The compositions of the present invention, whether is tablets for swallowing whole or chewable tablets, can be prepared as is known in the art. For example, using standard equipment known in the art, the protective complex forming agent and one or more alkaline materials can be blended with a portion, for example 25 percent by weight, of the desired lubricant until uniform. The so-formed mixture can thereafter be compacted to the desired density followed by screening of the so-compacted material. After milling of this material, the sugars, sweeteners, flavors and diluent/sweetness enhancers can be added thereto and blended until a uniform mixture results. Finally, the balance of the lubricant can be blended into the mixture. Tableting can be accomplished using known techniques.
The present invention will now be further described by the following example, however, this invention is not meant to be limited to the details therein.
A sucralfate chewable tablet was prepared from the ingredients below using the methodology which follows:
______________________________________Ingredient Mg/Tablet______________________________________Sugar, Baker's Special Crystalline 338.0Sucralfate 500.0Artificial Creme de Vanilla 2.0(flavoring; #11489, Food Materials Corp.)Natural & Artificial Orange Flavor 2.0(flavoring; #23330, Food Materials Corp.)Magnasweet 165 (sweetener) 2.6Mannitol USP (diluent/sweetness 200.0enhancer)Sorbitol NF (diluent/sweetness 200.0enhancer)Magnesium Hydroxide USP (alkaline 50.0material)(about 1.72 milliequivalents ofacid neutralizing capacity)Magnesium Stearate NF (lubricant) 18.0 1312.6 mg______________________________________
The sucralfate and magnesium hydroxide were blended with about 25 percent of the total amount of magnesium stearate to be added until a uniform mixture resulted. This blend was compacted, screened and milled. The milled material was thereafter blended with the mannitol, sorbitol, sugar, flavors and magnasweet until uniform. The remainder of the magnesium stearate was screened in and this mixture was again blended until uniform.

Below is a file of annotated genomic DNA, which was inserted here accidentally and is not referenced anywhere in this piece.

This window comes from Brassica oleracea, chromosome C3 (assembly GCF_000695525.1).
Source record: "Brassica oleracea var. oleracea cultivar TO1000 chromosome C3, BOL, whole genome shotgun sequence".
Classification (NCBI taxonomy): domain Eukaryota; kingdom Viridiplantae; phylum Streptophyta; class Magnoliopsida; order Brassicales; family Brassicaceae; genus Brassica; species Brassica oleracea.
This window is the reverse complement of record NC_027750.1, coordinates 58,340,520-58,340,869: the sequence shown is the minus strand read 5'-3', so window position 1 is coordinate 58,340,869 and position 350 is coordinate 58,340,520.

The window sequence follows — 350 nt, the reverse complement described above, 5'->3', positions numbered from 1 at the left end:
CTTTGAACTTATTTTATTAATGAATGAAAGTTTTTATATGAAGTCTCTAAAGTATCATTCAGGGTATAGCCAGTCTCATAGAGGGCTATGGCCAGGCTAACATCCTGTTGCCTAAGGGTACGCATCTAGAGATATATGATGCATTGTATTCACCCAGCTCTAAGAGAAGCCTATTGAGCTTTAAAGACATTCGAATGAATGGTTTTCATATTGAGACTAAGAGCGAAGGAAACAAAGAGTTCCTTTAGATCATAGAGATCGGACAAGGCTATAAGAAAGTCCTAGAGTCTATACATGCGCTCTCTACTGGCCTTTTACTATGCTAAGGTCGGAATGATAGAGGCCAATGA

The so-formed mixture was thereafter compressed into tablets.
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|Citing Patent||Filing date||Publication date||Applicant||Title|
|US5164379 *||Jul 15, 1991||Nov 17, 1992||Bristol-Myers Company||Sucralfate/cyclodextrin complexes|
|US5447918 *||Mar 4, 1994||Sep 5, 1995||Mccullough; Ricky W.||Gastrointestinal anti-irritant composition comprising sucralfate and methods of use|
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|US6270807||Mar 2, 1999||Aug 7, 2001||L. Perrigo Company||Taste-masked pharmaceutical composition|
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|US8597691 *||Oct 19, 2009||Dec 3, 2013||Ajinomoto Co., Inc.||Anti-hypothermia composition|
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|US20100080858 *||Oct 19, 2009||Apr 1, 2010||Ajinomoto Co., Inc.||Anti-hypothermia composition|
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|U.S. Classification||424/441, 514/53, 514/561, 514/566|
|International Classification||A61P1/04, A61K45/06, A61K9/00, A61K31/70, A61K47/04, A61K33/06, A61K9/20|
|Cooperative Classification||A61K9/0056, A61K9/006, A61K9/2009, A61K31/70|
|European Classification||A61K31/70, A61K9/00M18B, A61K9/20H2, A61K9/00M18D|
|Apr 24, 1989||AS||Assignment|
Owner name: E.R. SQUIBB & SONS, INC., A CORP. OF DE, NEW JERSE
Free format text: ASSIGNMENT OF ASSIGNORS INTEREST.;ASSIGNORS:HARWOOD, RICHARD J.;HENRY, EDWARD V.;SONK, JOSEPH S.;AND OTHERS;REEL/FRAME:005065/0640;SIGNING DATES FROM 19890414 TO 19890419
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|May 9, 2002||FPAY||Fee payment|